During dinner, Bertie learns that her father had surgery and that her parents kept that information from her to avoid “troubling” her. Her father tries to talk about the weather to avoid an “upsetting” discussion, but then Bertie finally forces her parents to address their issues. She blames them for not wanting to talk about anything “real” during her childhood, like her sexual assault at the Jelly Lakes.

Bertie later exclaims that her parents need therapy to stop everything from piling up and becoming “crap,” all while a violin score you might hear in a horror film builds in the background. Her parents then sit in silence as Bertie asks for a response in tears, before running to her room. Her dad then responds by jumping out of the window to go and get ice.

This heavy conversation all happens in a crowded dining room filled with random items, including toilet paper, scrapbooks, and boxes filled with taxes from 1985. The Songthrushes’ cluttered home, as Bertie acknowledges in the episode, serves as a visual representation of the obvious issues that have existed within her family for generations that just keep building, rather than being addressed and removed. Unlike Tuca’s family, Bertie has been raised in an environment that prefers to keep moving forward rather than stopping to clean up the emotional baggage that has weighed them down for decades.

This conversation clears up many of the issues from the series. For example, Bertie never mentions her parents when she revisits the Jelly Lakes or recounts her story of being sexually assaulted. Also, this contextualizes Bertie’s self-reflection right before her anniversary date with Speckle in the season opener; she sees herself as a burden to her friends for wanting to share her emotions. Those feelings stem from her parents’ inability to share any kind of complicated thoughts with their daughter.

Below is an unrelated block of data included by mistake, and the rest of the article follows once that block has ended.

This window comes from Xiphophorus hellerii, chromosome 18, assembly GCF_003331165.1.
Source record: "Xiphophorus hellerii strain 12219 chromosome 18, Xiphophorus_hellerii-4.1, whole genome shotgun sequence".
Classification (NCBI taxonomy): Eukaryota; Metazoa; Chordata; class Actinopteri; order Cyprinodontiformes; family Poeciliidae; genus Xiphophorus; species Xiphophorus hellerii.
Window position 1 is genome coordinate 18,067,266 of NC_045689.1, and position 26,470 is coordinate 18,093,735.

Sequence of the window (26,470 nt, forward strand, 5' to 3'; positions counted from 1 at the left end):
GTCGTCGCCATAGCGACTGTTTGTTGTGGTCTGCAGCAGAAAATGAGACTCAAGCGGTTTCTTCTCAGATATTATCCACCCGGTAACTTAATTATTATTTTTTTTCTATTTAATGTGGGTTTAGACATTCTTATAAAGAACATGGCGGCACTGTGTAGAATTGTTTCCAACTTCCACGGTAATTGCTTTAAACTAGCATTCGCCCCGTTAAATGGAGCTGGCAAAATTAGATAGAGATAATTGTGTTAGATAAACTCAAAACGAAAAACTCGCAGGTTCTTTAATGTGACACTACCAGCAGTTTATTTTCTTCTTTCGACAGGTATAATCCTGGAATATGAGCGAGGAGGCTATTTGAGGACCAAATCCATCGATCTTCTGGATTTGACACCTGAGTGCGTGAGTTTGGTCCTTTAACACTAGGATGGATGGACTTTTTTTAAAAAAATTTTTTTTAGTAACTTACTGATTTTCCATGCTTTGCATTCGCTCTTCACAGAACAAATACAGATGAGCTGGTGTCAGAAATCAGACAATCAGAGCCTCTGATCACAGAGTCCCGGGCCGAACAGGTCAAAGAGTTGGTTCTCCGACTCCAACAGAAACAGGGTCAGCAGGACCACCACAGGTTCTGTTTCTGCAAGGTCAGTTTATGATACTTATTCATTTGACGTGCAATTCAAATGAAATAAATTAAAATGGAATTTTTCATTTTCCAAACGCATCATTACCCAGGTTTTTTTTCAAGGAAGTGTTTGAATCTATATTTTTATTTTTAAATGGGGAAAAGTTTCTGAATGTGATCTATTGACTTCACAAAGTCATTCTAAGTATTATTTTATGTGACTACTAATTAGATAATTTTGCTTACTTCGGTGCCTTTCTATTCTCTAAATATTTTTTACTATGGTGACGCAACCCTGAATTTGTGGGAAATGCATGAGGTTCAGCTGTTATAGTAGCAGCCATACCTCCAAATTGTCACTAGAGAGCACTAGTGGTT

Tuca comments after the Songthrush dinner that she now understands why Bertie gets “weird” when she’s angry: “Y’all family doesn’t talk about anything.” This right here showcases the contrast between the two families and how it has created the pair’s baggage. Tuca can express herself all the time but struggles to find intimacy because her family lacked the closeness it needed after her mom’s death. Meanwhile, Bertie struggles to vocalize her emotions after her family trained her to bottle everything up and focus on superficial goals to give the appearance of stability.

The festivities for Cadaveri coincide well with the horrors of familial drama. Hanawalt and writer Samantha Irby (Shrill) find different moments within the episode to point this out – from darkening the animation when Tuca and Tulip return from their Yum or Yell to the ritual prayers asking their dead elders to not drag them to the “death realm." These all mix to tie the supernatural, fun scares that come with the Halloween-esque holiday to the overreaching, generational frights created from familial stories that have run longer than Twilight Zone reruns.

Both families end the episode in different places. Tuca visits Terry at a coffee shop, with both apologizing for their actions – from the past weekend and the past 20+ years – and to comment how proud they are of each other for what they have accomplished. Meanwhile, Bertie hugs her parents and tells her mom that she loves her, to which her mom replies “Goodbye, sweetie.” Given the episode’s events, that line carries some unsettling weight, with Bertie’s mom unable to even say that she loves her daughter in return.

The family dynamics on display in this episode highlight Tuca and Bertie’s differences in how they approach their lives, showing how the pair fills each other’s gaps. This sets up the show to delve into the haunting truths surrounding the pair’s relationship in both the current season’s home stretch and future seasons.

Tuca and Bertie Season 2 airs Sundays on Adult Swim.

KEEP READING: 'Tuca & Bertie' Renewed for Season 3 on Adult Swim